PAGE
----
Last year, U.S. Deputy Attorney General Sally Quillian Yates warned top healthcare executives they would be held personally accountable for false Medicare and Medicaid claims and illegal physician relationships. She was serious.
The agency in recent weeks has reached a pair of million-dollar settlements that makes it clear executives may have to dip into their own wallets if they're involved in their company's alleged wrongdoing. In one agreement, Ralph “Jay” Cox III, former CEO of Tuomey Healthcare System, personally paid $1 million to settle allegations over his involvement in the Sumter, S.C., health system's illegal compensation arrangements with physicians.
In another case, John Sorenson, board chairman of skilled-nursing facility company North American Health Care, shelled out $1 million for billing Medicare and Medicaid for medically unnecessary rehabilitation therapy services. North American's senior vice president of reimbursement analysis, Margaret Gelvezon, paid an additional $500,000 in the settlement for her alleged involvement.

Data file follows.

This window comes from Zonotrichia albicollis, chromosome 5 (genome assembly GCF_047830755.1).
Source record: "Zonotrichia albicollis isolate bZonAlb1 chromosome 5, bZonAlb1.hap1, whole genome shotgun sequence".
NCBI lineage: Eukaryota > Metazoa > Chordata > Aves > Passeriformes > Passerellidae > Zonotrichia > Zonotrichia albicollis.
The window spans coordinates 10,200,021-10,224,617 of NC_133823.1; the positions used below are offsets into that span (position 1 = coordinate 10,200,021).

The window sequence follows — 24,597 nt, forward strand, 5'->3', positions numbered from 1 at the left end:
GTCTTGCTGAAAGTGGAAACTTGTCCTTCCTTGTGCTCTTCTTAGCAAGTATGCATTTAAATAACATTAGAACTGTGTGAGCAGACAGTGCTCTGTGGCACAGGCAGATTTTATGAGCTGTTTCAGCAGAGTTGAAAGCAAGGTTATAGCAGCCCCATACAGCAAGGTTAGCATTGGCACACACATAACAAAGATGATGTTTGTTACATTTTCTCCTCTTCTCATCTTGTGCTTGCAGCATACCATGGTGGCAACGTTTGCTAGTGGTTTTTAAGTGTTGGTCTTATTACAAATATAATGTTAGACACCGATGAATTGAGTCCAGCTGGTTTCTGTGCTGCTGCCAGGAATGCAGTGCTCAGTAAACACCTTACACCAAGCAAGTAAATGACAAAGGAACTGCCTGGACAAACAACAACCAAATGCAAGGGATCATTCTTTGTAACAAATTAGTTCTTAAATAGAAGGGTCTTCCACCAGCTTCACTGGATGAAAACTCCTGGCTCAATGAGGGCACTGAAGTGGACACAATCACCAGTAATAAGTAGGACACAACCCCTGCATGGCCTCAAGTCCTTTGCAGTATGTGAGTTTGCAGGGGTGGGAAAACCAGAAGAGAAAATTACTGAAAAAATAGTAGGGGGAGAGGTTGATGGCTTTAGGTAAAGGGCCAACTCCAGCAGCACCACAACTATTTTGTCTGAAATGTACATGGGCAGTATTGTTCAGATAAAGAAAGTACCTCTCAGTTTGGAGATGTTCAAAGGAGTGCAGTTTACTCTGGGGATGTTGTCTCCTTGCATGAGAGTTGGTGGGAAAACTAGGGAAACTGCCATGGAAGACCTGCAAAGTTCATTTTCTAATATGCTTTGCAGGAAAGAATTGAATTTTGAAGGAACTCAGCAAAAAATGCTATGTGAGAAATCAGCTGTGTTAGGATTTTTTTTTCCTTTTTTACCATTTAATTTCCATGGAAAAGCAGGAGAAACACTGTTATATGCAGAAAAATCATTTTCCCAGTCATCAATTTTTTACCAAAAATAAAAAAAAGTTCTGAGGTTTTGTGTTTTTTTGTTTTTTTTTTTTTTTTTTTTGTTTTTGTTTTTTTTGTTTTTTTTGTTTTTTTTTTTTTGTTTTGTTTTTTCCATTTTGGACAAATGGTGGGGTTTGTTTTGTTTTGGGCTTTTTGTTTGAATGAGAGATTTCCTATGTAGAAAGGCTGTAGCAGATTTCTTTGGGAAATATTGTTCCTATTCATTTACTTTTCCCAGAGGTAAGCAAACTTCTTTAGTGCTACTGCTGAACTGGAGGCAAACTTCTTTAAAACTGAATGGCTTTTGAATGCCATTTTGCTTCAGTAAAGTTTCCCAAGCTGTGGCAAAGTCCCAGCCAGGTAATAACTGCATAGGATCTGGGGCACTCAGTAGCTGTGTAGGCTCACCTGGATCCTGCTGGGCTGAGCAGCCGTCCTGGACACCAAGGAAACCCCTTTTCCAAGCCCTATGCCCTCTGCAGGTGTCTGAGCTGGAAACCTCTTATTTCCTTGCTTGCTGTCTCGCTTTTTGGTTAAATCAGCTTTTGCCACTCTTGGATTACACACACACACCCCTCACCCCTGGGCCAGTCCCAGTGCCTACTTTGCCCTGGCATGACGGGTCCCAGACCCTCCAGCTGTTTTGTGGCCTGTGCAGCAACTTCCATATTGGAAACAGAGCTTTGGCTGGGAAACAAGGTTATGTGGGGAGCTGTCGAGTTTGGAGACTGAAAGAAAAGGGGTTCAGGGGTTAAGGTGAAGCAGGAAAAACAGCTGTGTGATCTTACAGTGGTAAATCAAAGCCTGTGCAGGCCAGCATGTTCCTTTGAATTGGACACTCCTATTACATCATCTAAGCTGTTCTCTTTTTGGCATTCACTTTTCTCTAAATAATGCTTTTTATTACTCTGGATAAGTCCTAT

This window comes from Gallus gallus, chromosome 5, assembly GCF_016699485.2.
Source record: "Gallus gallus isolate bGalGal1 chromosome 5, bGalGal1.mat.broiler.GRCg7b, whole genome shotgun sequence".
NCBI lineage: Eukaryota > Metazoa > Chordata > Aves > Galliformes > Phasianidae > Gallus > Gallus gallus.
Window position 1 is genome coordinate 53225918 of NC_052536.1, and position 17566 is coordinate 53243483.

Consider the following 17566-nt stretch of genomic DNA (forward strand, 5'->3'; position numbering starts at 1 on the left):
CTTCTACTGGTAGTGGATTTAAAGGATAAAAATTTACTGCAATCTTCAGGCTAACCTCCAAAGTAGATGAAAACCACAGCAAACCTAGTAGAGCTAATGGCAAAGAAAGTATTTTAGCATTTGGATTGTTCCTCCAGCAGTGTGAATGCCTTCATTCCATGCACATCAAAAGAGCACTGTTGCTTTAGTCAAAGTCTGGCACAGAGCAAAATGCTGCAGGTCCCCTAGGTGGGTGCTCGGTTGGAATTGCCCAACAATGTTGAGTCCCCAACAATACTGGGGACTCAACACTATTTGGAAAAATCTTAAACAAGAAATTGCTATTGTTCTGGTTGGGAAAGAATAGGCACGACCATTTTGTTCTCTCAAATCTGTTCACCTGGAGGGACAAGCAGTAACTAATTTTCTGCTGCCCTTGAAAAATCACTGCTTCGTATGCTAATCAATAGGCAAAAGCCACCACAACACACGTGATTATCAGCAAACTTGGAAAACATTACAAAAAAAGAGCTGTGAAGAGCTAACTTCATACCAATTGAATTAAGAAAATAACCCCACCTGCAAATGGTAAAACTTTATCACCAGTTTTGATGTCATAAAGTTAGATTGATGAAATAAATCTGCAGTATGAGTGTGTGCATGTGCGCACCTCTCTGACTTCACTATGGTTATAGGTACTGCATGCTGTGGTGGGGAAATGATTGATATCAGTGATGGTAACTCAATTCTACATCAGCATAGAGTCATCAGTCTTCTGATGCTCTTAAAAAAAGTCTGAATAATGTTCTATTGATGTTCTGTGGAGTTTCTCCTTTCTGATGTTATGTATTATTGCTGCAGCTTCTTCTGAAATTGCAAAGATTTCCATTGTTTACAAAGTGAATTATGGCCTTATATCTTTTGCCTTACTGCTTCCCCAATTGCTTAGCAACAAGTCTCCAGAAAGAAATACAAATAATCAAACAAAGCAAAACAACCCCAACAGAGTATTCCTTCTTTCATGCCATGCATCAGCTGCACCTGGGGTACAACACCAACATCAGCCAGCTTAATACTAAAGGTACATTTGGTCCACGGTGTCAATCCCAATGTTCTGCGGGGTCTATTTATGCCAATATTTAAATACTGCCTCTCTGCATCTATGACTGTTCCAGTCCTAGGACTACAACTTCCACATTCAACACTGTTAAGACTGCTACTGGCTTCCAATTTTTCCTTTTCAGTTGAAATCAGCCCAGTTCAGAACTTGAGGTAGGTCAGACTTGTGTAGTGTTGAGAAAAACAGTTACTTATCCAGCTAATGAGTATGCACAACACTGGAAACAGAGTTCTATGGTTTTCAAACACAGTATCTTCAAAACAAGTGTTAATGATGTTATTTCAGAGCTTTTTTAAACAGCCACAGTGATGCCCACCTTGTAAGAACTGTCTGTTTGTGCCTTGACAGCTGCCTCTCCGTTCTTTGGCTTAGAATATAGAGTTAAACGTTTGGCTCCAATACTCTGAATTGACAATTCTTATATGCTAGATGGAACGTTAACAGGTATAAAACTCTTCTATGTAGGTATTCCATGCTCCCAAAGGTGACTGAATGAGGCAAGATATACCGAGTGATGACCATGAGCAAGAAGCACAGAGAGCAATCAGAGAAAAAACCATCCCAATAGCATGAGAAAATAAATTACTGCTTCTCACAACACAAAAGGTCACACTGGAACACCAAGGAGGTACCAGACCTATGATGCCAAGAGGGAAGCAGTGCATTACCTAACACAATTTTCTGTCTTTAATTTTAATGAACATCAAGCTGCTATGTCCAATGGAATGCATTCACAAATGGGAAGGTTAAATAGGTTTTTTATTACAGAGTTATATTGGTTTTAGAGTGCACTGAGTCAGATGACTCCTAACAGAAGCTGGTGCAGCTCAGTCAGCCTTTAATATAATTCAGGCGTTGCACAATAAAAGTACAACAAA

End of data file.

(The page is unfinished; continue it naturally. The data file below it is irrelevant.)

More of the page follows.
The series of seven-figure personal settlements paired with Cox's exclusion from the healthcare industry for four years shows that the U.S. Justice Department plans to use every tool in its enforcement arsenal to curb False Claims Act, Stark law and anti-kickback statute violations. Government lawyers are increasingly focusing on personal accountability for bad conduct.
“I think it's a new day for C-suite executives and boards and for people down the line too,” said Kathleen McDermott, a partner at Morgan, Lewis & Bockius and former Justice Department healthcare fraud coordinator.